Hackers are coming

I read this article in the New York Times and spent a morning gloating. After all, back in 2011, I built my first novel, Fatal Score, around the likelihood that there would be a cyber war and groups of good (white hat) and bad (black hat) hackers would be roiling cyberspace. How clever of me.

Then I spent the afternoon of that day thinking, Holy Shibbit—if an ordinary citizen could come so close to reality, why haven’t we been building that national firewall I predicted in Fatal Score? We apparently have known for years that security is weak, or at least uncoordinated and sporadic. Now, here we are.

And then there’s the Russian oligarch thing. We’re surprised at this vague force involving itself in cyber warfare? Really? It seemed an obvious evolution in Fail Deadly, which I’m currently sending out to agents. (sidebar: if anyone would like to be an advance reader, let me know through the ‘Contact’ tab.)

Am I clever? I’d like to think so. Of course, there is the fact that I can’t install a disposal and Google Drive won’t give me back the files I put there. But the cyberwar that’s coming is also an obvious development. I can only hope that there’s a lot going on behind the scenes involving huge resources and people at least as clever as the hackers.

Dialog vs. Narration

“Speak the speech, I pray you, as I pronounced it to you, trippingly on the tongue.”

One of the most common suggestions I get from my critique groups is to switch from narration to dialog or (rarely) vice versa. By letting characters speak, dialog injects emotion, personality, and movement, particularly if the words are in the character’s voice and fall trippingly on the tongue, as Hamlet instructed his players. But direct speech requires more space (and two or more people, unless one is writing internal monologue). Narrative stops the story while the author tells the reader stuff; however, narrative is efficient: a short paragraph of narrative can often get across information that would need several pages of conversation.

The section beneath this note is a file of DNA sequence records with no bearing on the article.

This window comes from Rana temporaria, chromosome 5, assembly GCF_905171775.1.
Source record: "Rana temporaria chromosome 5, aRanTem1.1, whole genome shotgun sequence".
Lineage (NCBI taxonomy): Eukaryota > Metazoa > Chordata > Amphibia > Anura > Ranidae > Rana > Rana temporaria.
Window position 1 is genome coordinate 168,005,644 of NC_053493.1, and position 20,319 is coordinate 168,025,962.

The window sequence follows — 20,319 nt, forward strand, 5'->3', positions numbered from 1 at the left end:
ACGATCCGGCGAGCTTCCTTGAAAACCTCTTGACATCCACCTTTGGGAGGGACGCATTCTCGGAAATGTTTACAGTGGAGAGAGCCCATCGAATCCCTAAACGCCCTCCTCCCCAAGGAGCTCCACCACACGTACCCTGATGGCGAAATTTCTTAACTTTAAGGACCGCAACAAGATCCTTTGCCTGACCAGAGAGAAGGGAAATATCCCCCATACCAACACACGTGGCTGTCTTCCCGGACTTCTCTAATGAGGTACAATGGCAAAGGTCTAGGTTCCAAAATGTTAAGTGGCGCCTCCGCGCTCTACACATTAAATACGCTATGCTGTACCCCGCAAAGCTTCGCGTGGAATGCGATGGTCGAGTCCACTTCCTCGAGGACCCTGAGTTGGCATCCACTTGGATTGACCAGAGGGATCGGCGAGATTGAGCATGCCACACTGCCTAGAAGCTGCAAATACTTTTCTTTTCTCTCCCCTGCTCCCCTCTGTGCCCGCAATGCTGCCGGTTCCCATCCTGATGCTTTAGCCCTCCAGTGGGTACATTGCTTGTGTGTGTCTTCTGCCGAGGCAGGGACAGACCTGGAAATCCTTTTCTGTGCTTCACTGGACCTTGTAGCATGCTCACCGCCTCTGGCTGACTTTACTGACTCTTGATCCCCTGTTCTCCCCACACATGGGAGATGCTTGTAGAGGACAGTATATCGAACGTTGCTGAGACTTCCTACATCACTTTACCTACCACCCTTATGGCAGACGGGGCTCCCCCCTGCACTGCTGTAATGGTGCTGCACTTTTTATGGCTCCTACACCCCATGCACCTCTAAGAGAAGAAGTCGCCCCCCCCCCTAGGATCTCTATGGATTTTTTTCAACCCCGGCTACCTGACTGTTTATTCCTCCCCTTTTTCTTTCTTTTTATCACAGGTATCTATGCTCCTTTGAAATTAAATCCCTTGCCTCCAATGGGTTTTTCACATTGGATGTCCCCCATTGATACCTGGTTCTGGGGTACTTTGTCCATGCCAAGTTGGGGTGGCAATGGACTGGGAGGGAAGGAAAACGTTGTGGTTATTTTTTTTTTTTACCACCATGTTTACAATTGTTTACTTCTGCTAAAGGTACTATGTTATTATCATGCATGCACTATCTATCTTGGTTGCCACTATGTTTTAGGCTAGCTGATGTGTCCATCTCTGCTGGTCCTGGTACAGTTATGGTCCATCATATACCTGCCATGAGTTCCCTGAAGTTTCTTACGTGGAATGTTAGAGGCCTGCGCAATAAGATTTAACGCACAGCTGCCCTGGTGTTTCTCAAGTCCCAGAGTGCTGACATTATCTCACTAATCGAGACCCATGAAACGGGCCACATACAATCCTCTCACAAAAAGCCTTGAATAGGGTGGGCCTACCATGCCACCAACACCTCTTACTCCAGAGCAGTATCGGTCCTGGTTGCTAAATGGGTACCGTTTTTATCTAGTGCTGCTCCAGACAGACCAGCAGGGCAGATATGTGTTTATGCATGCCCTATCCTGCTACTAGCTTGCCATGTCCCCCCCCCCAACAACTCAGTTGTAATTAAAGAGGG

At least in most writing, dialog is the “Let’s do this ..” part of the story, and narrative is the “and here’s how it happened and why” part.

Not giving details speeds up the story and creates tension. Unfortunately, one of the thesaurus synonyms for tension is confusion anxiousness, and agitation.  Narrative is the train standing in the station, loading passengers. Dialog is the train moving out of the station toward its destination.

Those of you who have been with me for a while have surely noticed that I have written fewer posts in the recent past. Given pandemic restrictions for nearly two years, there should be more posts, right? I guess, without really analyzing it, I was following form. Pilgrimage was, after all, established to trace my learning cycle as a writer. Insights, at least large ones, have become fewer as I’ve progressed. So posts have become fewer. Sooo … I’m planning to broaden my focus a bit, and post a bit more often. If you have writing topics you’d like to discuss, shoot them to me.

And, as always, thanks for listening.